Global funds watch, wait

Andrew Leckey

January 30, 1991|By Andrew Leckey | Andrew Leckey,1991 Tribune Media Services, Inc.

The global consequences of politics and economics have never been more in focus. As I spoke recently by telephone with Terence Prideaux, London-based manager of Kemper Global Income Fund, he told me he was staring at three computer screens, each featuring a separate story about the Persian Gulf crisis.

"Our fund has to keep track of world events and how they affect a great many countries, currencies and bond markets," said Prideaux, who believes the U.S. dollar will remain weak in 1991 because of ongoing recession and low interest rates.

International bond funds have been booming, with high yields and the opportunity to expand beyond U.S. markets the primary reasons. Last year, that group logged an average total return of 12.13 percent.

"With the junk bond market gone and domestic rates low, a lot of investors are chasing yields and international bond funds look good," said Don Phillips, editor of the Mutual Fund Values advisory service.

Kemper Global Income Fund, up 22.66 percent last year, benefited from strong foreign currency values vs. the sagging dollar. The pound sterling gained 20 percent against the greenback, while the mark and franc rose 14 percent.

Strategy separates fund choices.

"Our fund was 70 percent in bonds of European countries at the beginning of the year, moving to 35 percent Japanese at midyear," said F. Mark Turner, managing director in charge of Scudder International Bond Fund, up 21.11 percent as it specialized in bonds with maturities close to 10 years.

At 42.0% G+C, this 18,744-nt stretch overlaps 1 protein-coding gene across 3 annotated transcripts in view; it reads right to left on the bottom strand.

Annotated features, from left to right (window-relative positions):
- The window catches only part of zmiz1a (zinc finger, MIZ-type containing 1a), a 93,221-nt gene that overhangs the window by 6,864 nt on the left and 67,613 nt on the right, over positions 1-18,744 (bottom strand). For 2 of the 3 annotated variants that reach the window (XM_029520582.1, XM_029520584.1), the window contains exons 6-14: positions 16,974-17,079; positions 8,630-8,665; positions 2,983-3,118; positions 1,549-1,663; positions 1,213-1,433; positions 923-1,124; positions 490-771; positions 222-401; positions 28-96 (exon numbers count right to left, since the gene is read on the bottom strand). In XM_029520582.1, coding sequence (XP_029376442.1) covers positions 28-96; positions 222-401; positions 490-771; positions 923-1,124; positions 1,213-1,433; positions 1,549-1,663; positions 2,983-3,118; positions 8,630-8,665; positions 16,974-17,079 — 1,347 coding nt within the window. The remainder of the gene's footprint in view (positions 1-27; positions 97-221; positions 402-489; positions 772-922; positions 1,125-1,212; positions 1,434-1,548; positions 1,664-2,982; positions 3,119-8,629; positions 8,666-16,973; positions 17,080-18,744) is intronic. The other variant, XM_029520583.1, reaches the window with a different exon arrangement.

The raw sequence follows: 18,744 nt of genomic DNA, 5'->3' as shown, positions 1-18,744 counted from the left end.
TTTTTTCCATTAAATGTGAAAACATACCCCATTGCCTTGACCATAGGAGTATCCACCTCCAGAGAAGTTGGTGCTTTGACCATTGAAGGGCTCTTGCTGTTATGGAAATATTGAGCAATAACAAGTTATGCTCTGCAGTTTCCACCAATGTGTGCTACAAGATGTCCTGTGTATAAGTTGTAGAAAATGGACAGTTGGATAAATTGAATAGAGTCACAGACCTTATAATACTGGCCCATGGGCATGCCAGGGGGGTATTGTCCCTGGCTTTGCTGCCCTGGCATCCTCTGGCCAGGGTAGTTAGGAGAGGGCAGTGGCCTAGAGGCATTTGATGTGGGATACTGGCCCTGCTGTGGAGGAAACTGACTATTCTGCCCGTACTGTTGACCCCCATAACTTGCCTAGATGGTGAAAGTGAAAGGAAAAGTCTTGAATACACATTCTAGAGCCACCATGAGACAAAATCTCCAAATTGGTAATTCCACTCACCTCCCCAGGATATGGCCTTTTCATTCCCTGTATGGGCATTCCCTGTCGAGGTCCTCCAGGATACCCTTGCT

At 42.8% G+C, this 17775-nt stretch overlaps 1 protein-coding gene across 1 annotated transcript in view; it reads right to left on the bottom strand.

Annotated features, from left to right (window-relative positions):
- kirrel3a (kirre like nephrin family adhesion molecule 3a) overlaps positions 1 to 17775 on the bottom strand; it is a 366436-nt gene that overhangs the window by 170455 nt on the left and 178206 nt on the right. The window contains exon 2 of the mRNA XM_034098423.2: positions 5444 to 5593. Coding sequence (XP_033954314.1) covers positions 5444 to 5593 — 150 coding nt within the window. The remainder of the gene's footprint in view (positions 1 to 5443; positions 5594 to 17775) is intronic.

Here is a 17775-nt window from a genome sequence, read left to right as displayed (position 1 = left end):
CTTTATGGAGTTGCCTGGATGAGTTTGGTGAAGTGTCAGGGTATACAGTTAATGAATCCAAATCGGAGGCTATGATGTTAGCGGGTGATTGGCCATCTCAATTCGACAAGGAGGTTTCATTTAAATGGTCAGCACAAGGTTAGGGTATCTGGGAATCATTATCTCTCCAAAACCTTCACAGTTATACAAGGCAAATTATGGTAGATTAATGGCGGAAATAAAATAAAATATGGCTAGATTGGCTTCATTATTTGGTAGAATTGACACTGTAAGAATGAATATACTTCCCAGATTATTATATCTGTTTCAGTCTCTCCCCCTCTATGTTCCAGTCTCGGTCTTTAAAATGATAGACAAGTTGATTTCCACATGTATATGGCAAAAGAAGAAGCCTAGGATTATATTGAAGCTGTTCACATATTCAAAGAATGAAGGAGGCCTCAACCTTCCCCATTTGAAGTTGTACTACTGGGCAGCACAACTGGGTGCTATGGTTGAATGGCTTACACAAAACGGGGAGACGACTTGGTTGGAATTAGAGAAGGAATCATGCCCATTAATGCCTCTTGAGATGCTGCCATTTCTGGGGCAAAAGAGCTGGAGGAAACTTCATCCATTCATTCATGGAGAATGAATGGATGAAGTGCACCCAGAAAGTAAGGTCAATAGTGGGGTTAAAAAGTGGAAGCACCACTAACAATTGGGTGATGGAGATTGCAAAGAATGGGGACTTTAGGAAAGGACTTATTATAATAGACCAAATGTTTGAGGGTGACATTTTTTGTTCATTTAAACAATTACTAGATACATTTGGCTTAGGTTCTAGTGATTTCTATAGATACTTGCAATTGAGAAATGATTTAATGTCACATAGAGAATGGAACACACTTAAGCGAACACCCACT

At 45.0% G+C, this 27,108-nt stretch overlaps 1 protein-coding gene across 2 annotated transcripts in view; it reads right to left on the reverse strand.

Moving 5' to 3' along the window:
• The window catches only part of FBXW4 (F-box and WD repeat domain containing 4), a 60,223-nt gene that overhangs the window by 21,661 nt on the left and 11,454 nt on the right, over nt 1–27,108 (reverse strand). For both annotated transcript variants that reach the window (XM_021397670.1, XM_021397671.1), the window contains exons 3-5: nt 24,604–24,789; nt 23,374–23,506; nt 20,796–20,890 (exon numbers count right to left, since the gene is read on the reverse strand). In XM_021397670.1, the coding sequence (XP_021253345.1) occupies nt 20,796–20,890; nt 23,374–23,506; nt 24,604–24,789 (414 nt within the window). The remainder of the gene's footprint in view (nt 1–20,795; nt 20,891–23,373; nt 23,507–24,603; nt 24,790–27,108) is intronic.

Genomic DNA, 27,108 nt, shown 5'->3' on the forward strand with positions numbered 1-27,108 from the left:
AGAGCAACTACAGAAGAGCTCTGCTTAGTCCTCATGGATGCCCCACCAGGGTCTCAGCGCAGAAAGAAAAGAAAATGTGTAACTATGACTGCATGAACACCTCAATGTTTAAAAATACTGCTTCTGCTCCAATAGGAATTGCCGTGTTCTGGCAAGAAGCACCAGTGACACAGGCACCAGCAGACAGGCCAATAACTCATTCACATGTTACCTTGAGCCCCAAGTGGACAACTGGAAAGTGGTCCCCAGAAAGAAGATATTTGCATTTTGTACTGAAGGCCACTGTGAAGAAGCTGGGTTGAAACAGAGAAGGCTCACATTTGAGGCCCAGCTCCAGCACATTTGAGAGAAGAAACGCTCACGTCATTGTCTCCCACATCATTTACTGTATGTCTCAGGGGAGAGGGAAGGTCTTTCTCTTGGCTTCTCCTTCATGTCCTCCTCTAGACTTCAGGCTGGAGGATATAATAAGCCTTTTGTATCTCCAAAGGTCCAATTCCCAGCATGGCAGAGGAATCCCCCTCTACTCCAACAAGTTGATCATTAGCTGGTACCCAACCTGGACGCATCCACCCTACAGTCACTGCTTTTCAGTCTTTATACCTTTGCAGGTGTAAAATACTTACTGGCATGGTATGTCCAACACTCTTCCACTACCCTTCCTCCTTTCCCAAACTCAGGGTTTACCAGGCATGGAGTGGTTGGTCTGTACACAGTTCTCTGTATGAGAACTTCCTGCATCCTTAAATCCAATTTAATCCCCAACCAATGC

In another game plan, shorter-term maturities ranging from 30 days to one year are the emphasis of two International Cash funds, ranking third and fourth among all bond funds.

The top-performing taxable bond funds in total return (interest yield plus price appreciation) in 1990, according to Mutual Fund Values Inc., were:

Kemper Global Income Fund, Chicago, $52 million in assets, 4.5 percent maximum "load" (initial sales charge), $1,000 minimum initial investment, up 22.66 percent.

Scudder International Bond Fund, Boston, $196 million assets, no load, $1,000 minimum, up 21.11 percent.

International Cash: Hard Currency, Pasadena, Calif., $37 million assets, 2.25 percent maximum load, $2,500 minimum, up 20.19 percent.

International Cash: High Income Currency, Pasadena, Calif., $48 million assets, 2.25 percent maximum load, $2,500 minimum, up 18.50 percent.

MFS (Massachusetts Financial Services) World Wide Governments Fund, Boston, $146 million assets, 4.75 percent load, $1,000 minimum, up 17.90 percent.

Paine Webber Master Global Income Fund, New York, $1.4 billion assets, no load (but back-end fees ranging from 5 percent the first year to 2 percent in the fourth year), $1,000 minimum, up 17.67 percent.

Van Eck World Income Fund, New York, $62 million assets, 8.5 percent maximum load, $1,000 minimum, up 16.75 percent.

Dean Witter Worldwide Income Fund, New York, $456 million assets, no load, $5,000 minimum, up 16.62 percent.

Putnam Global Government Income Fund, Boston, $248 million assets, 4.75 percent load, $500 minimum, up 16.33 percent.

T. Rowe Price International Bond Fund, Baltimore, $428 million assets, no load, $2,500 minimum, up 16.05 percent.

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